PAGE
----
Sonali Chakravarti, assistant professor of government, is the author of Sing the Rage: Listening to Anger after Mass Violence, published by University Of Chicago Press on April 23.
In Sing the Rage, Sonali Chakravarti examines the relationship between anger and justice through a careful look at the emotionally charged South African Truth and Reconciliation Commission. Between 1996 and 1998, the commission saw, day after day, individuals taking the stand to speak—to cry, scream, and wail—about the atrocities of apartheid. Uncomfortable and surprising, these public emotional displays, she argues, proved to be of immense value, vital to the success of transitional justice and future political possibilities.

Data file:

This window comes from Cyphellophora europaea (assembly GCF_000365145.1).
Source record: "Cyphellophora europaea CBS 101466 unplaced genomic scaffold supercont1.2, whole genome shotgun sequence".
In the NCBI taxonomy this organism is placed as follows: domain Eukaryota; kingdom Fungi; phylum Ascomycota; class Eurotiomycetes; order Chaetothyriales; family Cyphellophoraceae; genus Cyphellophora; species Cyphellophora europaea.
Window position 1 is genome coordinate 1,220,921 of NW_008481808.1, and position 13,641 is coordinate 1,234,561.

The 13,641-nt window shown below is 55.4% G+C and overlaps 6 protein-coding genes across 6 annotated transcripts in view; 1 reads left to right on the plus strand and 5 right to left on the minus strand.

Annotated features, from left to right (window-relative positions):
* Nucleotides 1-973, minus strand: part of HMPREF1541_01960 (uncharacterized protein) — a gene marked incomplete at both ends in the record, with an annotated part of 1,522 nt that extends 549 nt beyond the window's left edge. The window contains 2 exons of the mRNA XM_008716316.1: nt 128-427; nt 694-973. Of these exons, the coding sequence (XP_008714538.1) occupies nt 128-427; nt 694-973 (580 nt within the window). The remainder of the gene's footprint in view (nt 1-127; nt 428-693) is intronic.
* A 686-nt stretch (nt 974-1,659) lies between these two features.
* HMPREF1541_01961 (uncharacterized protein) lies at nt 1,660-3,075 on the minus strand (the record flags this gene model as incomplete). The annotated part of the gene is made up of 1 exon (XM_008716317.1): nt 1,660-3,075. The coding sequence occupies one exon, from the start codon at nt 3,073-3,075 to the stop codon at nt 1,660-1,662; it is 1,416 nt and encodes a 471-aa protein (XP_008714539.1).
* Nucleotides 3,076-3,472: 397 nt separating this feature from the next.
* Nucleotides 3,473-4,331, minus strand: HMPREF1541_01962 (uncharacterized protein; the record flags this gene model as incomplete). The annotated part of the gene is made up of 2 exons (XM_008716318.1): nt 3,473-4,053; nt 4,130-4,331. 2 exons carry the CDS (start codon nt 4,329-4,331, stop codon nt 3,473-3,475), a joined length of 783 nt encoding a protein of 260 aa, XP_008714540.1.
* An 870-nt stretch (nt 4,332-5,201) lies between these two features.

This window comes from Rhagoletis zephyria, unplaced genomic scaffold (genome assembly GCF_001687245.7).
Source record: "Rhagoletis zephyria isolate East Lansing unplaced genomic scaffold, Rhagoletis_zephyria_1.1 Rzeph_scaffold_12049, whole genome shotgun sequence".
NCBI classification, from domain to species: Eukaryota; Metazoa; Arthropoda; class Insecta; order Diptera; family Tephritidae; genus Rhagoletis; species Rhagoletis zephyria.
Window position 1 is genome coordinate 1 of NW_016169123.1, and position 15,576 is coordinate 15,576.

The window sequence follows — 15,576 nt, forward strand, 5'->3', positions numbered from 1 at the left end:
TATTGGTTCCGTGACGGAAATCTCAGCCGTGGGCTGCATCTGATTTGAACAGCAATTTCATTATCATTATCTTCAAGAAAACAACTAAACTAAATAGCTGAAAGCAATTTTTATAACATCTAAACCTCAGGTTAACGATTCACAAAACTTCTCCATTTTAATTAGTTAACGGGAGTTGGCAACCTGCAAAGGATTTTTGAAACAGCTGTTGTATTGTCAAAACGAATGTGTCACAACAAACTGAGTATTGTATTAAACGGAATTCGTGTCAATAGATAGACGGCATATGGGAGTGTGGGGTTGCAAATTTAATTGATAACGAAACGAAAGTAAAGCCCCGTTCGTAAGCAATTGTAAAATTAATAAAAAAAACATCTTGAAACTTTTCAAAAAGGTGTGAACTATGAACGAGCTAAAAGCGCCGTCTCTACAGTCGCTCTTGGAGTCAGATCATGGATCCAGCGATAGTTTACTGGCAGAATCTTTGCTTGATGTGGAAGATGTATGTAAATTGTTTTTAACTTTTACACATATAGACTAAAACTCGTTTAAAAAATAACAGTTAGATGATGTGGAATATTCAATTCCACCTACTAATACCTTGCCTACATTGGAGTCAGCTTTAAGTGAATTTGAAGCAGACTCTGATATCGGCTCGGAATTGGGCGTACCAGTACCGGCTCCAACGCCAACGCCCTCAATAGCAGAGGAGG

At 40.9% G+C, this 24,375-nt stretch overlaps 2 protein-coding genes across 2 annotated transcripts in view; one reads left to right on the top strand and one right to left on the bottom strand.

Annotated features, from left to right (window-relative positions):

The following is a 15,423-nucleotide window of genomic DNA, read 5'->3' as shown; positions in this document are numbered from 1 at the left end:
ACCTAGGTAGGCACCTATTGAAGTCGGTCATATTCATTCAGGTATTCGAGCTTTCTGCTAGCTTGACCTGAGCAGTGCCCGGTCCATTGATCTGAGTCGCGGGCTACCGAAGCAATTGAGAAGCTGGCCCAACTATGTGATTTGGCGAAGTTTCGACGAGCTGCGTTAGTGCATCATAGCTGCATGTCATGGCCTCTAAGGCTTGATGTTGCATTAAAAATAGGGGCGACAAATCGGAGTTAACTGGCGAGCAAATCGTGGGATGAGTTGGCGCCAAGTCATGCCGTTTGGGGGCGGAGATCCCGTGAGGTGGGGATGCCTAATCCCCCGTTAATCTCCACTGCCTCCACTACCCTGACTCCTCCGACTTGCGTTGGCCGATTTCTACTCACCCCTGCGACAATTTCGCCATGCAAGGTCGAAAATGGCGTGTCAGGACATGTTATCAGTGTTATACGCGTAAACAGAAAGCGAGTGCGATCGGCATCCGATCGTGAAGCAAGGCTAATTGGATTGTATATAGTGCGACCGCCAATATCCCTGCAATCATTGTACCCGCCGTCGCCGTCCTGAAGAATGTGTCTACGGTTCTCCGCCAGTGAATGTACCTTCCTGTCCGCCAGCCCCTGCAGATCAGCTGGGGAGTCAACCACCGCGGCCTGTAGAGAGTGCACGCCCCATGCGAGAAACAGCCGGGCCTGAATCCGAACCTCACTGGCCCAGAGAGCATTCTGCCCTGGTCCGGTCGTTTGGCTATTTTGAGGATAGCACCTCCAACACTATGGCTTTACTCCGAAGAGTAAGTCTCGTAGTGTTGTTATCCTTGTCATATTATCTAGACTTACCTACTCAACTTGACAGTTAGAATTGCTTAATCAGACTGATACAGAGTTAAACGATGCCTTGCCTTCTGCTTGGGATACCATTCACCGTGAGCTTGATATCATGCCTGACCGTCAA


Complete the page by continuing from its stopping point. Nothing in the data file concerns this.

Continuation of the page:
Chakravarti takes up the issue from Adam Smith and Hannah Arendt, who famously understood both the dangers of anger in politics and the costs of its exclusion. Building on their perspectives, she argues that the expression and reception of anger reveal truths otherwise unavailable to us about the emerging political order, the obstacles to full civic participation, and indeed the limits—the frontiers—of political life altogether. Most important, anger and the development of skills needed to truly listen to it foster trust among citizens and recognition of shared dignity and worth. An urgent work of political philosophy in an era of continued revolution, Sing the Rage offers a clear understanding of one of our most volatile—and important—political responses.